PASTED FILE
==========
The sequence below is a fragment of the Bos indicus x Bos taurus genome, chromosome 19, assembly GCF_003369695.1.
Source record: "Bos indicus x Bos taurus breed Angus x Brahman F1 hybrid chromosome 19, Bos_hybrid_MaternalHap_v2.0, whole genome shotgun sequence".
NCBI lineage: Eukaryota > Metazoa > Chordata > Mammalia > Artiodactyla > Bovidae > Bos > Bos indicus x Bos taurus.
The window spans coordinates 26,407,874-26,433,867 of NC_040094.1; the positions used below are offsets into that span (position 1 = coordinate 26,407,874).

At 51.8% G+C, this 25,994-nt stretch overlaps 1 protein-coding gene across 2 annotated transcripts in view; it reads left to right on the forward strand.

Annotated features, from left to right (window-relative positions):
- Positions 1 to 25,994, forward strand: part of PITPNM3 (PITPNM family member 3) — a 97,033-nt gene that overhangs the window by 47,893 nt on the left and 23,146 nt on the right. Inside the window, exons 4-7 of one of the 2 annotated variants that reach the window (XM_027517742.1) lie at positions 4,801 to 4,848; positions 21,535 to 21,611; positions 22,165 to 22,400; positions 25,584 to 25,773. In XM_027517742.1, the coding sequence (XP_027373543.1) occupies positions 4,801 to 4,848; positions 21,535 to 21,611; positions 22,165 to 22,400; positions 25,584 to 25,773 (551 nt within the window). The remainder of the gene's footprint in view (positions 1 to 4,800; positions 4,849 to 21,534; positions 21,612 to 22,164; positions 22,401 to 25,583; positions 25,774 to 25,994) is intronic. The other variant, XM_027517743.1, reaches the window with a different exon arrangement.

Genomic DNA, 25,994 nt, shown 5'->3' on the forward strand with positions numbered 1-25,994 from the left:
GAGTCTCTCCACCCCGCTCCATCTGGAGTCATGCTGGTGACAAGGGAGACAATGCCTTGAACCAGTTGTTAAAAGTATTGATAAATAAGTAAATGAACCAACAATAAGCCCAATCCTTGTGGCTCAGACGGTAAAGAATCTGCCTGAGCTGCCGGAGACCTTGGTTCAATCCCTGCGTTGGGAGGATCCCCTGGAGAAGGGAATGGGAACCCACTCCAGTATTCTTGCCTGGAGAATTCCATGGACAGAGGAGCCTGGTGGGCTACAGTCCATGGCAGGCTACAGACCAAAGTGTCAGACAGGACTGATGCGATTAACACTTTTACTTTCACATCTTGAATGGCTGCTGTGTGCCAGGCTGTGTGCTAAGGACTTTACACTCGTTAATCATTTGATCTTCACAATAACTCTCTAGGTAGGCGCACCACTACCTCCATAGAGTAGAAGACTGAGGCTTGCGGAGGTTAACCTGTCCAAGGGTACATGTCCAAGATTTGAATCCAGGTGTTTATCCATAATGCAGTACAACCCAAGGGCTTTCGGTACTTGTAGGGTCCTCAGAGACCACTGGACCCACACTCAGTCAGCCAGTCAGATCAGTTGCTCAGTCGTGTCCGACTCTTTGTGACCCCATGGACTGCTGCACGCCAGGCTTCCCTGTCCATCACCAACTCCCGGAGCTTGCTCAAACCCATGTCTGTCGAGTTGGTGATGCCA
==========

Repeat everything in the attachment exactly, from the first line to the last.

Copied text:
The sequence below is a fragment of the Bos indicus x Bos taurus genome, chromosome 19, assembly GCF_003369695.1.
Source record: "Bos indicus x Bos taurus breed Angus x Brahman F1 hybrid chromosome 19, Bos_hybrid_MaternalHap_v2.0, whole genome shotgun sequence".
NCBI lineage: Eukaryota > Metazoa > Chordata > Mammalia > Artiodactyla > Bovidae > Bos > Bos indicus x Bos taurus.
The window spans coordinates 26,407,874-26,433,867 of NC_040094.1; the positions used below are offsets into that span (position 1 = coordinate 26,407,874).

At 51.8% G+C, this 25,994-nt stretch overlaps 1 protein-coding gene across 2 annotated transcripts in view; it reads left to right on the forward strand.

Annotated features, from left to right (window-relative positions):
- Positions 1 to 25,994, forward strand: part of PITPNM3 (PITPNM family member 3) — a 97,033-nt gene that overhangs the window by 47,893 nt on the left and 23,146 nt on the right. Inside the window, exons 4-7 of one of the 2 annotated variants that reach the window (XM_027517742.1) lie at positions 4,801 to 4,848; positions 21,535 to 21,611; positions 22,165 to 22,400; positions 25,584 to 25,773. In XM_027517742.1, the coding sequence (XP_027373543.1) occupies positions 4,801 to 4,848; positions 21,535 to 21,611; positions 22,165 to 22,400; positions 25,584 to 25,773 (551 nt within the window). The remainder of the gene's footprint in view (positions 1 to 4,800; positions 4,849 to 21,534; positions 21,612 to 22,164; positions 22,401 to 25,583; positions 25,774 to 25,994) is intronic. The other variant, XM_027517743.1, reaches the window with a different exon arrangement.

Genomic DNA, 25,994 nt, shown 5'->3' on the forward strand with positions numbered 1-25,994 from the left:
GAGTCTCTCCACCCCGCTCCATCTGGAGTCATGCTGGTGACAAGGGAGACAATGCCTTGAACCAGTTGTTAAAAGTATTGATAAATAAGTAAATGAACCAACAATAAGCCCAATCCTTGTGGCTCAGACGGTAAAGAATCTGCCTGAGCTGCCGGAGACCTTGGTTCAATCCCTGCGTTGGGAGGATCCCCTGGAGAAGGGAATGGGAACCCACTCCAGTATTCTTGCCTGGAGAATTCCATGGACAGAGGAGCCTGGTGGGCTACAGTCCATGGCAGGCTACAGACCAAAGTGTCAGACAGGACTGATGCGATTAACACTTTTACTTTCACATCTTGAATGGCTGCTGTGTGCCAGGCTGTGTGCTAAGGACTTTACACTCGTTAATCATTTGATCTTCACAATAACTCTCTAGGTAGGCGCACCACTACCTCCATAGAGTAGAAGACTGAGGCTTGCGGAGGTTAACCTGTCCAAGGGTACATGTCCAAGATTTGAATCCAGGTGTTTATCCATAATGCAGTACAACCCAAGGGCTTTCGGTACTTGTAGGGTCCTCAGAGACCACTGGACCCACACTCAGTCAGCCAGTCAGATCAGTTGCTCAGTCGTGTCCGACTCTTTGTGACCCCATGGACTGCTGCACGCCAGGCTTCCCTGTCCATCACCAACTCCCGGAGCTTGCTCAAACCCATGTCTGTCGAGTTGGTGATGCCA